Arboricultural Consultant

P.G. Biddle

Dr P.G. Biddle, O.B.E., M.A., D.Phil., F.Arbor.A.
Registered Consultant of the Arboricultural Association
Honorary Fellow, Insitute of Chartered Foresters

Review - Andrew Bond

Andrew F Bond MIStructE, DMS, CEng

Review in Geotechnical Engineer, October 2000

Discovering a book which has a quality that makes it stand out from the usual is a great pleasure, especially when it is a book dealing with an apparently mundane topic. These two volumes provide that pleasure, both in terms of their content, which is authoritative and comprehensive, and presentation, which makes excellent use of colour throughout.

Volume 1 covers the causes, diagnosis and remedy of tree root damage to buildings and Volume 2 presents patterns of soil drying in proximity to trees on clay soils. The latter is a research report (beautifully presented) covering three projects involving 60 trees of various species in various soil types. Although both volumes are of value to someone studying this subject in depth, it is the first volume that is of greater value to the practising engineer.

Volume 1 describes the interaction of trees, soils, water, and buildings (Chapters 1-10), the investigations of damage (Chapters 11-16), and remedy and prevention (Chapters 17-20). It deals systematically with all aspects of the problem; the tree; its root system; the soil; seasonal changes in soil moisture content; persistent deficits; the interaction between trees and buildings; and the influence of the weather. The author even finds space to compare the effects of different species and of individual trees and groups, plus other forms of damage by tree roots.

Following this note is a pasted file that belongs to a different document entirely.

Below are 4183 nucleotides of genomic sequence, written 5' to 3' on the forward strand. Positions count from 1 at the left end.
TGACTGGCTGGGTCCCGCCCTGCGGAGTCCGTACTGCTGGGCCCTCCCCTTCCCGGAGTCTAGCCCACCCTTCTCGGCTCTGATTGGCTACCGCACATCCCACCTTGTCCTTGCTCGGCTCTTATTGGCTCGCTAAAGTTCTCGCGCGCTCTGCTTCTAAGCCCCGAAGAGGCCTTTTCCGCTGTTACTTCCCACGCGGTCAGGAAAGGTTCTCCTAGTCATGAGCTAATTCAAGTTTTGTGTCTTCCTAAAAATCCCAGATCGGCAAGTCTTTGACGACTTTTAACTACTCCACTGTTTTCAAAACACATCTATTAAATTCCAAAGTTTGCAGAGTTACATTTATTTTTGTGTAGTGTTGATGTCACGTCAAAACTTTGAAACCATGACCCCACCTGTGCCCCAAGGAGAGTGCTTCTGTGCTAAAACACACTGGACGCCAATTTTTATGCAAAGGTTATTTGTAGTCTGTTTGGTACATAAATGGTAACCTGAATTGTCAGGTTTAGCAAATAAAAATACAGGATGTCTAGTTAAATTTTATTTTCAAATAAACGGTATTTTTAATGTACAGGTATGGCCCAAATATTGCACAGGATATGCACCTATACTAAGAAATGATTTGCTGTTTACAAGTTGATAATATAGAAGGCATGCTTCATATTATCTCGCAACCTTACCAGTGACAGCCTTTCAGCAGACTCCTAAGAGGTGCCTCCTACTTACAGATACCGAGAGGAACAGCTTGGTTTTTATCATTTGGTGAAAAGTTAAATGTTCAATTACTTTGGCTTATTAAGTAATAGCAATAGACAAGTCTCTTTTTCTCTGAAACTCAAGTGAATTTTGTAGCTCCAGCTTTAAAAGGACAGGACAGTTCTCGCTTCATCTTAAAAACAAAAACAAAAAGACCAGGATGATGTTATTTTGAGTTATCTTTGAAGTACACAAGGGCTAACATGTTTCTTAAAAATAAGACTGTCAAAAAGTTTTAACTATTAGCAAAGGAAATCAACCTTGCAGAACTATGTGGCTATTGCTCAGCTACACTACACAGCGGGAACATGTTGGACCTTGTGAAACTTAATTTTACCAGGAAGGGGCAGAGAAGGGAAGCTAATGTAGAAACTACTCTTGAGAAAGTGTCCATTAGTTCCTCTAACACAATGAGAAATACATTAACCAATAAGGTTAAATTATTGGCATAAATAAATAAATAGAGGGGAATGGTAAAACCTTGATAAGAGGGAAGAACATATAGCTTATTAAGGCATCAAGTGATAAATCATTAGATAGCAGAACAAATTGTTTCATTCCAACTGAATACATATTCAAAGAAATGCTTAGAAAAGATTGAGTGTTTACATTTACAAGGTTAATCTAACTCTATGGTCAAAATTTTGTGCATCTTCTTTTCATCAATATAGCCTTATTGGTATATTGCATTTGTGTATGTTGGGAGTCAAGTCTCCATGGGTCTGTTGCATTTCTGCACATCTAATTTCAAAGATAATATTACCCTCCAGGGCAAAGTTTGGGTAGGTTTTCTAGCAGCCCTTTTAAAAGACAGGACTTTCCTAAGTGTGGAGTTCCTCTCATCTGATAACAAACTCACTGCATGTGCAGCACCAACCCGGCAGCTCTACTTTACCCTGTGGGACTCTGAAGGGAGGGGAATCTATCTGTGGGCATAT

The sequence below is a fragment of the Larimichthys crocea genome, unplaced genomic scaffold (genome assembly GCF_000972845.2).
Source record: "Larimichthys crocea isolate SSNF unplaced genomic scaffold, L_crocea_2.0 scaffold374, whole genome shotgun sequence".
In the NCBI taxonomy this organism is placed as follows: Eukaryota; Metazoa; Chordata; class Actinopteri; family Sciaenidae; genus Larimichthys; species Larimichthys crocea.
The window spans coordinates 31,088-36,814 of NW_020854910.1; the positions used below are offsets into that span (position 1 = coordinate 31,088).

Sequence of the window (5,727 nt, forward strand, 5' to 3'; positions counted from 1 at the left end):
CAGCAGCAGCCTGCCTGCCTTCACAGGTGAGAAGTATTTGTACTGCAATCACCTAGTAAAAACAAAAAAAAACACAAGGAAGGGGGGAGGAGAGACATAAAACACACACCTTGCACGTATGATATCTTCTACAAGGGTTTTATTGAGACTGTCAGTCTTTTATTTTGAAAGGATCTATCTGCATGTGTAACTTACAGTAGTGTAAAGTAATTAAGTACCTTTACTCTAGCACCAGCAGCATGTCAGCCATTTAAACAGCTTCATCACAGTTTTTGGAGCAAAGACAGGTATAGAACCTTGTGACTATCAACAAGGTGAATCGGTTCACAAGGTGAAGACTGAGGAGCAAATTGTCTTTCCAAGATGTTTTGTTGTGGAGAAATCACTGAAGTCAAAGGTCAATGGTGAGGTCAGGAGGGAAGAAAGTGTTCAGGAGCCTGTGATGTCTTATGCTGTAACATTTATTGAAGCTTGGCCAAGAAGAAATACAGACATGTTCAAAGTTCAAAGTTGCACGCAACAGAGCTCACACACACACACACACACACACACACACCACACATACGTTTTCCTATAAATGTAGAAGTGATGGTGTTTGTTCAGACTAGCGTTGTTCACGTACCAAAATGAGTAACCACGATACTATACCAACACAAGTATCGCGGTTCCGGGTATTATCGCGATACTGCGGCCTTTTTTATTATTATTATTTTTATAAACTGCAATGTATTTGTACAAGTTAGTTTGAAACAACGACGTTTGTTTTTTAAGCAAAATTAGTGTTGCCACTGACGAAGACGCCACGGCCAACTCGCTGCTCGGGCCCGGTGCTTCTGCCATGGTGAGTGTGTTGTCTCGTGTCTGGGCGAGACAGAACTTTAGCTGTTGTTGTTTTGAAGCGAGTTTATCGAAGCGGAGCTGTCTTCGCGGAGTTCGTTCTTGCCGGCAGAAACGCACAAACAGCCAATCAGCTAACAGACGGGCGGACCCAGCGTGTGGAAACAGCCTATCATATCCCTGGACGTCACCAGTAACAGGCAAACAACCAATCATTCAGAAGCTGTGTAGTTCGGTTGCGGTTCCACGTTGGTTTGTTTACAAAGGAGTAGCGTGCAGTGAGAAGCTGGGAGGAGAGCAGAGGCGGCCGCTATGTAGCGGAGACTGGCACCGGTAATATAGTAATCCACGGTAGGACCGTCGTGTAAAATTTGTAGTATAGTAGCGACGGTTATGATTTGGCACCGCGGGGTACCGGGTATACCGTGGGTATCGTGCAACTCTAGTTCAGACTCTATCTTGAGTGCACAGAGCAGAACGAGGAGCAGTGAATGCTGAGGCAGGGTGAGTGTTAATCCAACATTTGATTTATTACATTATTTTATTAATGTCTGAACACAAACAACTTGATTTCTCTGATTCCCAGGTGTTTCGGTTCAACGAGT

The book goes on to present a strategy for investigating damage covering site investigations of the building, the soil, and the tree; monitoring building movements; diagnosing and predicting heave and recovery; remedial action after damage; and the prediction and prevention of that damage. Finally, the author discusses the legal framework for work with trees and proposes a revised role for the professions.

Each chapter in the book ends with a detailed case study, drawn from the author's consultancy work, which explains a particular problem, discusses the issues involved, and lists the lessons to be learnt.

The author, who is a research forester and arboriculturist with more than 23 years' experience, argues for a radical reappraisal of the methods used to investigate and remedy damage. He comments that the relevant Building Research Digests provide no overall analysis of the subject and the Institution of Structural Engineer's report on Subsidence of low rise buildings has negligible input about trees. His book certainly redresses that situation and, although some of his opinions are controversial, he has undoubtedly made a major contribution to the subject.